Edito | Reduction of risks associated with surgical care – economic impact and contribution of robotic surgery

barbara seeliger

barbara seeliger

Institut de chirurgie guidée par l’image – Institut hospitalo-universitaire (IHU) Strasbourg – Strasbourg – France | Service de chirurgie digestive et endocrinienne – Hôpitaux universitaires de Strasbourg – Strasbourg – France | Institut de recherche contre les cancers de l’appareil digestif (IRCAD) – Hôpitaux universitaires de Strasbourg – Strasbourg – France | ICube – UMR7357 – Centre national de la recherche scientifique (CNRS) – Université de Strasbourg – Strasbourg – France
Autres articles de l'auteur dans Hygiènes Articles dans PubMeb
jacques marescaux

jacques marescaux

Institut de chirurgie guidée par l’image – Institut hospitalo-universitaire (IHU) Strasbourg – Strasbourg – France | Institut de recherche contre les cancers de l’appareil digestif (IRCAD) – Hôpitaux universitaires de Strasbourg – Strasbourg – France
Autres articles de l'auteur dans Hygiènes Articles dans PubMeb

The introduction of minimally invasive surgery was a revolution compared to open surgery, as “keyhole surgery” significantly reduced postoperative pain due to smaller incisions, thus shortened recovery time and hospital stay, and allowed faster return to regular activity. The contribution of robotic assistance to improve surgical care is obvious compared to open surgery, but remains controversial when compared to laparoscopy, and largely depends on the surgeon and the procedure.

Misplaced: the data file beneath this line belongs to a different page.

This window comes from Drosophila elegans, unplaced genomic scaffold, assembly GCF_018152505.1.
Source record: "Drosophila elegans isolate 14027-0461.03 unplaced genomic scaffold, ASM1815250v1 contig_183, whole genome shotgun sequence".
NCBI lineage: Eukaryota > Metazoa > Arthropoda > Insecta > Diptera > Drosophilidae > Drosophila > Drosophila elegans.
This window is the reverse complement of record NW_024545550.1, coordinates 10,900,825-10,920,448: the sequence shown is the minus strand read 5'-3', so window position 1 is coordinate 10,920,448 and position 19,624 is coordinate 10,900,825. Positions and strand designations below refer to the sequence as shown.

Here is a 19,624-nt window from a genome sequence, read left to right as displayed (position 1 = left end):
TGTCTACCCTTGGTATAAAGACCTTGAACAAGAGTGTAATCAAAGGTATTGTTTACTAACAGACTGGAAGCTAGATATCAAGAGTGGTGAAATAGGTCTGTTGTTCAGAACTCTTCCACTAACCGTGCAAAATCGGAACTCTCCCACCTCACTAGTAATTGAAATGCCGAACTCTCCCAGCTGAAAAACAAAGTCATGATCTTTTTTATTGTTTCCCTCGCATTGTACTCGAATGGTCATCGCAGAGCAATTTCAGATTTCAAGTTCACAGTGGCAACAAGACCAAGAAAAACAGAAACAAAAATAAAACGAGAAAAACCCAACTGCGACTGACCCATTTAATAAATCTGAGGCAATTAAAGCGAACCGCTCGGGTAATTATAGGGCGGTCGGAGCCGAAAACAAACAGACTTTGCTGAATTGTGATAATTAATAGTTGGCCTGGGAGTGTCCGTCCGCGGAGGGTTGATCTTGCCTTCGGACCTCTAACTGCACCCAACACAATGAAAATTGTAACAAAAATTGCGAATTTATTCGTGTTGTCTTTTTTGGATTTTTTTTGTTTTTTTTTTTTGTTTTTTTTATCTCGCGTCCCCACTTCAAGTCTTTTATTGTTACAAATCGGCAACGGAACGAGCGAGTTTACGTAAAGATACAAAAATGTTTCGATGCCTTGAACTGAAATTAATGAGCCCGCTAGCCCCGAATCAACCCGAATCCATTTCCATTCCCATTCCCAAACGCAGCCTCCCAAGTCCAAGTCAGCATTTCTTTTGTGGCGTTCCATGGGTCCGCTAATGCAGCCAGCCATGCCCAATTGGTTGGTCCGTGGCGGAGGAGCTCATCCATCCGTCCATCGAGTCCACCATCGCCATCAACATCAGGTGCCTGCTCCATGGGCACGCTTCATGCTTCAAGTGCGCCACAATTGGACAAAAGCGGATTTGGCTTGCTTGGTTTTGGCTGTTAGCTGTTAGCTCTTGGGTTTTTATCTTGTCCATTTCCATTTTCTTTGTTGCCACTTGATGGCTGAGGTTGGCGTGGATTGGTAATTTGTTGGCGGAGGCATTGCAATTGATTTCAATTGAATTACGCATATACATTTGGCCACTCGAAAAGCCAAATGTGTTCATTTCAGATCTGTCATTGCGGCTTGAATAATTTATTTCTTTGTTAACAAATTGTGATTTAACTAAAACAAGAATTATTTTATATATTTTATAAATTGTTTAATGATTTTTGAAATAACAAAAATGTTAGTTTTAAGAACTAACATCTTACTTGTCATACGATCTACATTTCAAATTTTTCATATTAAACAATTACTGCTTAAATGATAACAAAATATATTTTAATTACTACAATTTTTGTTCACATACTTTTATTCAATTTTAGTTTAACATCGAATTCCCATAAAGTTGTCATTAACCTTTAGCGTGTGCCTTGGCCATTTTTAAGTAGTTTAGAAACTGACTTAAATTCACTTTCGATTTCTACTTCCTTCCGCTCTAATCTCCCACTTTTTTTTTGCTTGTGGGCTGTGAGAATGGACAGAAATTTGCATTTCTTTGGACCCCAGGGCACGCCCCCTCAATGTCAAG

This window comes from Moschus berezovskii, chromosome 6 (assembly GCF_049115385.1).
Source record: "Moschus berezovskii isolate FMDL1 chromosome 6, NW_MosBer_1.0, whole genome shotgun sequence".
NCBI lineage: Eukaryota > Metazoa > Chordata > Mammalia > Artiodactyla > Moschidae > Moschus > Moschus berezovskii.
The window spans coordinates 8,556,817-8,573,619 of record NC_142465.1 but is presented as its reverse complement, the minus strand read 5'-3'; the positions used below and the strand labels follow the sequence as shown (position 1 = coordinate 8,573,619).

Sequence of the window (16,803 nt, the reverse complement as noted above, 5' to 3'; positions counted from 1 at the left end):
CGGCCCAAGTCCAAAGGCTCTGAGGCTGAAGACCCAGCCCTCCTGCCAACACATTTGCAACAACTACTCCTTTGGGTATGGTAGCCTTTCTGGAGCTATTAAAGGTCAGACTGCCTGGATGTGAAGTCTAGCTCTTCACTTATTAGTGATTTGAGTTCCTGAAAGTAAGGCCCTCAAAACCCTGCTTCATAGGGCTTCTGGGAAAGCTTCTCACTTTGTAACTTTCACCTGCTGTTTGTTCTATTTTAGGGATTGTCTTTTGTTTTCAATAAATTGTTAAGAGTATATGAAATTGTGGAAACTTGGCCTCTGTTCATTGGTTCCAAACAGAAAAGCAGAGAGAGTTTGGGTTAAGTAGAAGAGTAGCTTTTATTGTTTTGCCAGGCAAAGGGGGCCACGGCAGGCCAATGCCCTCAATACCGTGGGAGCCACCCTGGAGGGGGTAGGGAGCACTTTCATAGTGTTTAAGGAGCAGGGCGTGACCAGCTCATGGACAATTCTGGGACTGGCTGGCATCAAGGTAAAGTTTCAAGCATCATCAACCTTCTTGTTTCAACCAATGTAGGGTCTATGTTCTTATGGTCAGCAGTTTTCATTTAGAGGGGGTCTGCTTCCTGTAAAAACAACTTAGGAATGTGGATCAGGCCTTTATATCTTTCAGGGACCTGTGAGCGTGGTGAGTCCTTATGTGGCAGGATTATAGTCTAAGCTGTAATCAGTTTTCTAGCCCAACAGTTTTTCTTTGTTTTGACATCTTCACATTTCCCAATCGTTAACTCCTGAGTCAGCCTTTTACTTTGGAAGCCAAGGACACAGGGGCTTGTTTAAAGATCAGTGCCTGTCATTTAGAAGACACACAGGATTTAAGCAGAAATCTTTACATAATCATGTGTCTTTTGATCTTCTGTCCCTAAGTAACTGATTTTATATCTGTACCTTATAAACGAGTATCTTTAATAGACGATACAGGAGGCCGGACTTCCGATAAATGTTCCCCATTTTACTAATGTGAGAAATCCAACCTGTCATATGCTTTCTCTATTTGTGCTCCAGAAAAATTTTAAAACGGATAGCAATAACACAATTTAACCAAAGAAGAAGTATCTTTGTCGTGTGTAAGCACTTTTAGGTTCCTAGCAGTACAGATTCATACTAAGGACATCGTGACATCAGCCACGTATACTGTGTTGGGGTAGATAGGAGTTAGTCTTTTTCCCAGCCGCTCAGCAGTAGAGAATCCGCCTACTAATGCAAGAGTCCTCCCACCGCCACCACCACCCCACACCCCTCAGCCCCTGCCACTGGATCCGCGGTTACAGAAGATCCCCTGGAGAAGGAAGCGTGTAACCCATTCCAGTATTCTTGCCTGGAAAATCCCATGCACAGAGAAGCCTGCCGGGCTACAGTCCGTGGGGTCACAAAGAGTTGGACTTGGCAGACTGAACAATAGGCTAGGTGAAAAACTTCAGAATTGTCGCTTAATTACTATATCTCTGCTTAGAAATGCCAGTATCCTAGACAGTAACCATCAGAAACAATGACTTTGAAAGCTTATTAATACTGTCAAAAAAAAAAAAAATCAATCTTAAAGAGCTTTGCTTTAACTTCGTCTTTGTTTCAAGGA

Minimally invasive surgery requires intense surgical training and special equipment for both laparoscopy and robotic surgery. The latter, in particular, involves substantial investment costs. At the same time, 5 billion people worldwide do not have timely access to safe surgery at all, and affordability remains a critical issue [1]. The lack of dedicated reimbursement for robotic surgery in many countries places an additional burden on hospitals and limits its utility to medium and high complexity procedures [2]. For frequent and less complex procedures, laparoscopic surgery is the accepted standard, can be performed by most surgeons without robotic assistance, and is less costly. The current health economic situation and the price of robotic surgery accentuate inequalities in care. Yet, the remarkable technological progress has led to ever-increasing adoption of robotic surgery over the last decades [3]. High-income countries drive progress and therefore have the technological and policymaking power to address quality of care and reduce inequalities. In this context, what role can robotic surgery and artificial intelligence play in terms of economic impact and risk reduction?

To answer this, robotic surgical systems should be seen as digital interfaces. They not only allow to precisely control instrument movements and high-resolution 3D camera views. They also enable the recording of instrument usage and motion data, the storage of surgical videos, and – more recently – the comparison of performance between different users of a system.